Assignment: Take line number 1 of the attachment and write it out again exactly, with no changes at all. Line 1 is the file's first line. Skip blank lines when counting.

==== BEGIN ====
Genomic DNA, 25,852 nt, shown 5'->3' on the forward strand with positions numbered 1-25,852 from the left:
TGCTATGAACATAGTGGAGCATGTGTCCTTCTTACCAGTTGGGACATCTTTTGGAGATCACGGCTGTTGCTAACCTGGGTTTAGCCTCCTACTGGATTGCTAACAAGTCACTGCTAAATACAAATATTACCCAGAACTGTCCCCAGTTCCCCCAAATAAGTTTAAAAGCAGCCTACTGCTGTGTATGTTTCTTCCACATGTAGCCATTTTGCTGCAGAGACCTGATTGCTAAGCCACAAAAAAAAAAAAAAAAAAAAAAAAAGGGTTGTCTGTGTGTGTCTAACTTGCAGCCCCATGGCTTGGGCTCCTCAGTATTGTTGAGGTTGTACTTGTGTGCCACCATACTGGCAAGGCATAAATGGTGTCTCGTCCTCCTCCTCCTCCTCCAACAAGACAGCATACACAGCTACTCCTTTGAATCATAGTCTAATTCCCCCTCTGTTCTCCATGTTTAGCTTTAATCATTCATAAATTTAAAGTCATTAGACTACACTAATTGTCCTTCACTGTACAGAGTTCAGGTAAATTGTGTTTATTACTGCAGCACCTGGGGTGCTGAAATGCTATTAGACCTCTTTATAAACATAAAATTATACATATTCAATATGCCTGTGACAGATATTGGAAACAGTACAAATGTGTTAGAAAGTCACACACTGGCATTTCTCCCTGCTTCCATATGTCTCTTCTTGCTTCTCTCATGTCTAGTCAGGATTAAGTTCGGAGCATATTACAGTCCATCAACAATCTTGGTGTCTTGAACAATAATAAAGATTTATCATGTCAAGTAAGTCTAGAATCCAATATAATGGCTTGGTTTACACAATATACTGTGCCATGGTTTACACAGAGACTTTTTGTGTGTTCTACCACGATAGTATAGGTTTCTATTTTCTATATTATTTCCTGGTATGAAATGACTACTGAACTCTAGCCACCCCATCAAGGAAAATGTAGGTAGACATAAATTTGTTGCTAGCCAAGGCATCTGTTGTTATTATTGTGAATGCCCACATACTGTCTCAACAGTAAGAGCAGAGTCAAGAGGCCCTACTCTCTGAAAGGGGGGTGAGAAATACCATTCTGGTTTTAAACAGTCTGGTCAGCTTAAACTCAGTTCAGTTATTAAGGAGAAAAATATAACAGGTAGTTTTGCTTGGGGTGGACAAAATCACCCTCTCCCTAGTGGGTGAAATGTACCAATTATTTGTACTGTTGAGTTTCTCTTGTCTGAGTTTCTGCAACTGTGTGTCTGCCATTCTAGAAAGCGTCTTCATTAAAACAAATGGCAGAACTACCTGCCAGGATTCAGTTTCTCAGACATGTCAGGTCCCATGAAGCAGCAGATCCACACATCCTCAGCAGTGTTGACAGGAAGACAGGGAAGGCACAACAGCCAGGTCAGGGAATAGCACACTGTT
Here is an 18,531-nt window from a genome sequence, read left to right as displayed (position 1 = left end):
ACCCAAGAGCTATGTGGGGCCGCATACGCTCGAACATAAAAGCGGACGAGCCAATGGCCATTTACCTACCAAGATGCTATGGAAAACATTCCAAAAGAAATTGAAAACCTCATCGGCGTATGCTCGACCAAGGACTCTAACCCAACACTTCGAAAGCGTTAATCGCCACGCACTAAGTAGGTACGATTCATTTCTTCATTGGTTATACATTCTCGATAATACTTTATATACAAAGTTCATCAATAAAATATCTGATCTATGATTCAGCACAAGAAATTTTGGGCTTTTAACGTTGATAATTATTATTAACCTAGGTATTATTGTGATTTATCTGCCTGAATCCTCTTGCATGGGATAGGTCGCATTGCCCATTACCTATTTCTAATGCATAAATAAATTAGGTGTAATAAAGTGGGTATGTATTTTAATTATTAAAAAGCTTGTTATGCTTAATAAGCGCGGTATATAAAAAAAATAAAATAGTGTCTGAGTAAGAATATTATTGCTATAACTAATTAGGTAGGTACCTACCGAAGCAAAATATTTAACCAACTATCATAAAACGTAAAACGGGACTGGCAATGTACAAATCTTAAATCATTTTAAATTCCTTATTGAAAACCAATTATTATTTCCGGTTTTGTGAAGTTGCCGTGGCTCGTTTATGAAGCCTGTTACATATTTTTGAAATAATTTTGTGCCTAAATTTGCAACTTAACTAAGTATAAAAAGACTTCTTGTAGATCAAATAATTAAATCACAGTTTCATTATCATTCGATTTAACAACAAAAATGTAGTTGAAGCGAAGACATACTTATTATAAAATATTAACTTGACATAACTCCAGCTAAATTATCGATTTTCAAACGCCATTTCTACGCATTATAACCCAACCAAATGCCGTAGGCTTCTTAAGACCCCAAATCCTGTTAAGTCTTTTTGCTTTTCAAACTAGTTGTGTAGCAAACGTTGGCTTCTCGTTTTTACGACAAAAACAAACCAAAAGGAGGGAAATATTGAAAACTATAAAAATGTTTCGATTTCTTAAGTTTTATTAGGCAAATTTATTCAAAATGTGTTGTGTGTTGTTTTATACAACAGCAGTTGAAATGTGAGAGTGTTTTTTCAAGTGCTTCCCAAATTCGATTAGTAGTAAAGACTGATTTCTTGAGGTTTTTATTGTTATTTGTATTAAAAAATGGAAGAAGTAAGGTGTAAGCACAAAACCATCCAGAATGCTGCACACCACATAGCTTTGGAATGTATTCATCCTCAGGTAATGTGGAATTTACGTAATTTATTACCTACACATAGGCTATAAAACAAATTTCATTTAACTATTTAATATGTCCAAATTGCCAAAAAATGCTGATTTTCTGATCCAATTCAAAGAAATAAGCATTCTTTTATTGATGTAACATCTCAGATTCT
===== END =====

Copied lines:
Genomic DNA, 25,852 nt, shown 5'->3' on the forward strand with positions numbered 1-25,852 from the left: